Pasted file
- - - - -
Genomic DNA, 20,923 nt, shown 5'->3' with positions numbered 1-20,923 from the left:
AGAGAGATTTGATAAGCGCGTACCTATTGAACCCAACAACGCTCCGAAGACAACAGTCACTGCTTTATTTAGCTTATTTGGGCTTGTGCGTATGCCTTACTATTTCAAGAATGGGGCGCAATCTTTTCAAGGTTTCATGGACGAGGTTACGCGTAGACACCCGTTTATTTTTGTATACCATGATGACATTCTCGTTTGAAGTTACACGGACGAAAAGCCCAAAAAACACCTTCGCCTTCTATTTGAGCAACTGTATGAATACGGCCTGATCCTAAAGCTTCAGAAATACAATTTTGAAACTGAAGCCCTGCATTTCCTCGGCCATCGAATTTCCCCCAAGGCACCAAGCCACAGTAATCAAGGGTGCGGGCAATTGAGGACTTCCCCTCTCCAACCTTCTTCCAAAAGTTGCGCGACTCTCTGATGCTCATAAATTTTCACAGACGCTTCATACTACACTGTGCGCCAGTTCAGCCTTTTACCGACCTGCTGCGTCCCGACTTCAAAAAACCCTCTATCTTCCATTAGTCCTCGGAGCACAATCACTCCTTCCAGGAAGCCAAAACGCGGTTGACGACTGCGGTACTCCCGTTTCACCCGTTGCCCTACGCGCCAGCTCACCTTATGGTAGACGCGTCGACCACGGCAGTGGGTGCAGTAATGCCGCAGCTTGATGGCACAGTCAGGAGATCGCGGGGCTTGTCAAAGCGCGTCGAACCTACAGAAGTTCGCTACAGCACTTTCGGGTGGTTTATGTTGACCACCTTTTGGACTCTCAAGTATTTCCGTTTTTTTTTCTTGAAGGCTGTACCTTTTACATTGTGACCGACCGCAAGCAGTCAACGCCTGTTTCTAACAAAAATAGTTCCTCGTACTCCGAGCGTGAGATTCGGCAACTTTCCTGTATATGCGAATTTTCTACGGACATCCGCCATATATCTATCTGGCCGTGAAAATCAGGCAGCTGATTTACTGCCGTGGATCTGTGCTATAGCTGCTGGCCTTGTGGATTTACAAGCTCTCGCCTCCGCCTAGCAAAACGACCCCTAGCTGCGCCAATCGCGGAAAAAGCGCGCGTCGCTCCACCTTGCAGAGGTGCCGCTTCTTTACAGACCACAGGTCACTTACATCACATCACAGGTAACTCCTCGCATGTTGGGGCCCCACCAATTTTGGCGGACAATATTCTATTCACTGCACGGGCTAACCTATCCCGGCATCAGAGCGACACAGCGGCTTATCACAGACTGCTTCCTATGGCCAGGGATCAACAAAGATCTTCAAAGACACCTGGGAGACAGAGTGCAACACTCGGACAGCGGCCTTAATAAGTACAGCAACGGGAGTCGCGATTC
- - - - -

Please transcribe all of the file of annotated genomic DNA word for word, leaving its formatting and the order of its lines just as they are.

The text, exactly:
Genomic DNA, 20,923 nt, shown 5'->3' with positions numbered 1-20,923 from the left:
AGAGAGATTTGATAAGCGCGTACCTATTGAACCCAACAACGCTCCGAAGACAACAGTCACTGCTTTATTTAGCTTATTTGGGCTTGTGCGTATGCCTTACTATTTCAAGAATGGGGCGCAATCTTTTCAAGGTTTCATGGACGAGGTTACGCGTAGACACCCGTTTATTTTTGTATACCATGATGACATTCTCGTTTGAAGTTACACGGACGAAAAGCCCAAAAAACACCTTCGCCTTCTATTTGAGCAACTGTATGAATACGGCCTGATCCTAAAGCTTCAGAAATACAATTTTGAAACTGAAGCCCTGCATTTCCTCGGCCATCGAATTTCCCCCAAGGCACCAAGCCACAGTAATCAAGGGTGCGGGCAATTGAGGACTTCCCCTCTCCAACCTTCTTCCAAAAGTTGCGCGACTCTCTGATGCTCATAAATTTTCACAGACGCTTCATACTACACTGTGCGCCAGTTCAGCCTTTTACCGACCTGCTGCGTCCCGACTTCAAAAAACCCTCTATCTTCCATTAGTCCTCGGAGCACAATCACTCCTTCCAGGAAGCCAAAACGCGGTTGACGACTGCGGTACTCCCGTTTCACCCGTTGCCCTACGCGCCAGCTCACCTTATGGTAGACGCGTCGACCACGGCAGTGGGTGCAGTAATGCCGCAGCTTGATGGCACAGTCAGGAGATCGCGGGGCTTGTCAAAGCGCGTCGAACCTACAGAAGTTCGCTACAGCACTTTCGGGTGGTTTATGTTGACCACCTTTTGGACTCTCAAGTATTTCCGTTTTTTTTTCTTGAAGGCTGTACCTTTTACATTGTGACCGACCGCAAGCAGTCAACGCCTGTTTCTAACAAAAATAGTTCCTCGTACTCCGAGCGTGAGATTCGGCAACTTTCCTGTATATGCGAATTTTCTACGGACATCCGCCATATATCTATCTGGCCGTGAAAATCAGGCAGCTGATTTACTGCCGTGGATCTGTGCTATAGCTGCTGGCCTTGTGGATTTACAAGCTCTCGCCTCCGCCTAGCAAAACGACCCCTAGCTGCGCCAATCGCGGAAAAAGCGCGCGTCGCTCCACCTTGCAGAGGTGCCGCTTCTTTACAGACCACAGGTCACTTACATCACATCACAGGTAACTCCTCGCATGTTGGGGCCCCACCAATTTTGGCGGACAATATTCTATTCACTGCACGGGCTAACCTATCCCGGCATCAGAGCGACACAGCGGCTTATCACAGACTGCTTCCTATGGCCAGGGATCAACAAAGATCTTCAAAGACACCTGGGAGACAGAGTGCAACACTCGGACAGCGGCCTTAATAAGTACAGCAACGGGAGTCGCGATTC